Class C designs will generally require more than one microcontroller.

Using a TT architecture can provide a highly-effective way of meeting Class B and Class C requirements.

For example, ‘ERES2‘ includes the design for a washing-machine controller (Class B).

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TT systems and DO-178C (2012)

The rapid increase in the use of software in airborne systems and equipment used on aircraft and engines in the early 1980s resulted in a need for industry-accepted guidance for satisfying airworthiness requirements. DO-178 / ED-12, “Software Considerations in Airborne Systems and Equipment Certification”, was written to satisfy this need.

This document, now revised in the light of experience, provides the aviation community with guidance for determining, in a consistent manner and with an acceptable level of confidence, that the software aspects of airborne systems and equipment comply with airworthiness requirements. As software use increases, technology evolves, and experience is gained in the application of this document, this document will be reviewed and revised.

DO-178c and TT architectures

DO-178c does not make recommendations about the use of specific software or system architectures (it is up to the system developer to justify their chosen approach). Our experience is that use of TT (as opposed to “event triggered” architectures) can greatly simplify the process of meeting DO-178 requirements.

For example, DO-178c requires creation of a Design Description (DO-178c, Section 11.10).

Among other components, the Design Description should include the following:

  • The description of the software architecture defining the software structure to implement the requirements.
  • Resource limitations, the strategy for managing each resource and its limitations, the margins, and the method for measuring those margins, for example, timing and memory.
  • Scheduling procedures and inter-processor/inter-task communication mechanisms, including time-rigid sequencing, preemptive scheduling, Ada rendezvous, and interrupts.
  • Rationale for those design decisions that are traceable to safety-related system requirements.

In all of these cases, justifying design decisions is straightforward when a TT architecture is employed.

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Learn more in ‘ERES2’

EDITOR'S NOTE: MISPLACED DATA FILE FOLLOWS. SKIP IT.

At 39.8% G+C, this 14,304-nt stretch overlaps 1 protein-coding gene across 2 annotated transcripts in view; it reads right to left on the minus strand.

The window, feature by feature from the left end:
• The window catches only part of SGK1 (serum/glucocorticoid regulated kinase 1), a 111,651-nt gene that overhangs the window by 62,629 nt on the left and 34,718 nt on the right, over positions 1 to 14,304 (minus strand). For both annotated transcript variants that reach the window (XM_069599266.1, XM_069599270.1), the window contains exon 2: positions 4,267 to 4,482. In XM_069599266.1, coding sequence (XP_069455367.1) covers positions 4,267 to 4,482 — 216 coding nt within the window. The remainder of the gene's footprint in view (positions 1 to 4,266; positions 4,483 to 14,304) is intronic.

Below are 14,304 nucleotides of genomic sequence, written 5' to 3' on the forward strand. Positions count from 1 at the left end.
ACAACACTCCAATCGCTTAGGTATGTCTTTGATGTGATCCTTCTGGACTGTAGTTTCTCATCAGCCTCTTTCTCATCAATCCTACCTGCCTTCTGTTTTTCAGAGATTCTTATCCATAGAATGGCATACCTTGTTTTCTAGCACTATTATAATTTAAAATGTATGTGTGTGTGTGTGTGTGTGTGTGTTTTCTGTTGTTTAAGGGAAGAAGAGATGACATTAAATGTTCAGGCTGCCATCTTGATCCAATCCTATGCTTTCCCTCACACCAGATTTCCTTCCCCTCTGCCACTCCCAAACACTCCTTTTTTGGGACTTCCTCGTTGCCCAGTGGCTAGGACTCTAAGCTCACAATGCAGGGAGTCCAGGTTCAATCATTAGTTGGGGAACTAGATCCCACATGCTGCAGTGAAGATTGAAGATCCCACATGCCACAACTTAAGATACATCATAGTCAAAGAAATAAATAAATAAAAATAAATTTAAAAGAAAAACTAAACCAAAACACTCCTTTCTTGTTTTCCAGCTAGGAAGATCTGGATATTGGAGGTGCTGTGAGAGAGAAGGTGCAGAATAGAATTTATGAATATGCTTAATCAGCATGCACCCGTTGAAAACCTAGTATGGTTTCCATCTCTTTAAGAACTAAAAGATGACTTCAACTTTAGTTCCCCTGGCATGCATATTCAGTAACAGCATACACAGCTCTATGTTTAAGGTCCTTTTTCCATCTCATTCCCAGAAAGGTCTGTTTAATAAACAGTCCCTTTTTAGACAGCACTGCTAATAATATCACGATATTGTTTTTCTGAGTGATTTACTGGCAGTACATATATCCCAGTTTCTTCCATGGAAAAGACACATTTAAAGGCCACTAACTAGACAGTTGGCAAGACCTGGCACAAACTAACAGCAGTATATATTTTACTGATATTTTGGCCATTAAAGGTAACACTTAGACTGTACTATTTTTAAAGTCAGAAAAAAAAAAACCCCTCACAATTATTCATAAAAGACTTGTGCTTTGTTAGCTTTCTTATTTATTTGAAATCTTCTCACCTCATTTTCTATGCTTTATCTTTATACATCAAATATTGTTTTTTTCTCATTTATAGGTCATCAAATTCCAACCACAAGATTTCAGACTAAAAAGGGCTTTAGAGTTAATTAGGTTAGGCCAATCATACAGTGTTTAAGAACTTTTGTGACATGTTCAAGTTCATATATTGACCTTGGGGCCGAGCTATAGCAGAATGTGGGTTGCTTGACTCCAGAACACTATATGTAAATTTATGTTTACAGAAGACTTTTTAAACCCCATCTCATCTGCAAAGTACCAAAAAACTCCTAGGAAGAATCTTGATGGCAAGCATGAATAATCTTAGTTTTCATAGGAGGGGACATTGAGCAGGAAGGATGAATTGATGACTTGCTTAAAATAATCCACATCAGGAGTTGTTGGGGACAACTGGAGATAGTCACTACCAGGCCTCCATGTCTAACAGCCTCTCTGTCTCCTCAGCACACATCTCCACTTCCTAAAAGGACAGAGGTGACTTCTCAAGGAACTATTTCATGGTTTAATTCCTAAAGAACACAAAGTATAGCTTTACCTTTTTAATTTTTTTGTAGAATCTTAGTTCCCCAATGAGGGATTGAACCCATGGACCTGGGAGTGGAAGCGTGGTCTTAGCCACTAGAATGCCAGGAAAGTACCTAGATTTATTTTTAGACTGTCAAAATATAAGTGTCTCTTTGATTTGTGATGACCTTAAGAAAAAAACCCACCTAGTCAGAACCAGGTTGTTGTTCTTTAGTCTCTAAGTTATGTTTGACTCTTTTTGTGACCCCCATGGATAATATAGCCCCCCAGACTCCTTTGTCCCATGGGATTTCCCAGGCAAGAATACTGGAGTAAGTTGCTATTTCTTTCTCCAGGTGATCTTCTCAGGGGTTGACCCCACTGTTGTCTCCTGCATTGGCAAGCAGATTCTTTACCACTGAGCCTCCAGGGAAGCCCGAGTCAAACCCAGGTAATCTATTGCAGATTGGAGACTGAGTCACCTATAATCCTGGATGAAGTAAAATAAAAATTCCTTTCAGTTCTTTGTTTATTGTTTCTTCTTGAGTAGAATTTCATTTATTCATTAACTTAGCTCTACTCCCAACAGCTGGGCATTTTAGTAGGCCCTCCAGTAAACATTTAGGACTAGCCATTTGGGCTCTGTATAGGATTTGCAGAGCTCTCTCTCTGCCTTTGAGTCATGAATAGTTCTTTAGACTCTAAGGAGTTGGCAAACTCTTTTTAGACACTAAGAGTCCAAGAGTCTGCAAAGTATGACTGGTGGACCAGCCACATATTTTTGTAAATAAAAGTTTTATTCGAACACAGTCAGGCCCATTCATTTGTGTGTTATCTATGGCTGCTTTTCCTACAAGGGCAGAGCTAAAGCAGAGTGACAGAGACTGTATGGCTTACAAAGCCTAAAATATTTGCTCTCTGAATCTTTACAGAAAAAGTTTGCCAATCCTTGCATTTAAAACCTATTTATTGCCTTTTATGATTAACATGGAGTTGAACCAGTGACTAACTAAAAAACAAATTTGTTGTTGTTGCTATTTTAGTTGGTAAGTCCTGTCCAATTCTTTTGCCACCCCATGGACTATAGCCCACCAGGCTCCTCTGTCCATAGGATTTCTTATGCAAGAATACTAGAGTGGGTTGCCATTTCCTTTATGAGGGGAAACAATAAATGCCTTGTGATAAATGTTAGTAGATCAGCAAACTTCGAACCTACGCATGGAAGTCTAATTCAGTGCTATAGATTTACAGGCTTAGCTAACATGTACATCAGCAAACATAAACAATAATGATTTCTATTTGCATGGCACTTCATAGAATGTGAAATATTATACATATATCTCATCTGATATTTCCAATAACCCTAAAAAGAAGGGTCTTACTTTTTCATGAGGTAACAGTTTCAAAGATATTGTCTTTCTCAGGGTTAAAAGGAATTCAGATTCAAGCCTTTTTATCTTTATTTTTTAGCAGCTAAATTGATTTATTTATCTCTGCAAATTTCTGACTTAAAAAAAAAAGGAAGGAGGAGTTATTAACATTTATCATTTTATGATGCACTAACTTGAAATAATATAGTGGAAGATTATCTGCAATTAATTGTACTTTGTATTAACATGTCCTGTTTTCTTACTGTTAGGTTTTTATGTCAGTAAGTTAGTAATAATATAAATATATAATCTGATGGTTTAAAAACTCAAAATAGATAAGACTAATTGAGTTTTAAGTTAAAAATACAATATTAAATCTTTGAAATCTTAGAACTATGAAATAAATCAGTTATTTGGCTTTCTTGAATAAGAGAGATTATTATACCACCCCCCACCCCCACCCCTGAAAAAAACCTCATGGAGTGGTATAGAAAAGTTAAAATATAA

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The Second Edition of ‘The Engineering of Reliable Embedded Systems’ (ERES2), documents an industry-proven approach to the development of software for reliable, real-time embedded systems, based on the use of ‘Time Triggered’ (TT) architectures.

What distinguishes TT approaches is that it is possible to model the expected system behaviour precisely. This means that: [i] during the development process, we can demonstrate that all of the requirements have been met; and [ii] at run time, we can detect problems very quickly.

The end result is that we can have a high level of confidence that a TT system will either: [i] operate precisely as required; or [ii] move into an appropriate state if a problem occurs.

The above characteristics mean that appropriately-implemented TT systems provide a particularly effective means of meeting the requirements of various international safety standards.

Case studies

In order to illustrate how the TT techniques presented in ERES2 can be employed in practical designs, five detailed case studies are included. These studies describe the development of embedded control and monitoring systems for the following products:

  • an industrial alarm sounder unit (IEC 61508, SIL 2);
  • a domestic washing machine (IEC 60730, Class B);
  • a hospital radiotherapy machine (IEC 62304, Class C);
  • a steering-column lock for a passenger car (ISO 26262, ASIL D);
  • an aircraft jet engine (DO-178C, Level A).

Learn more about ‘ERES2’.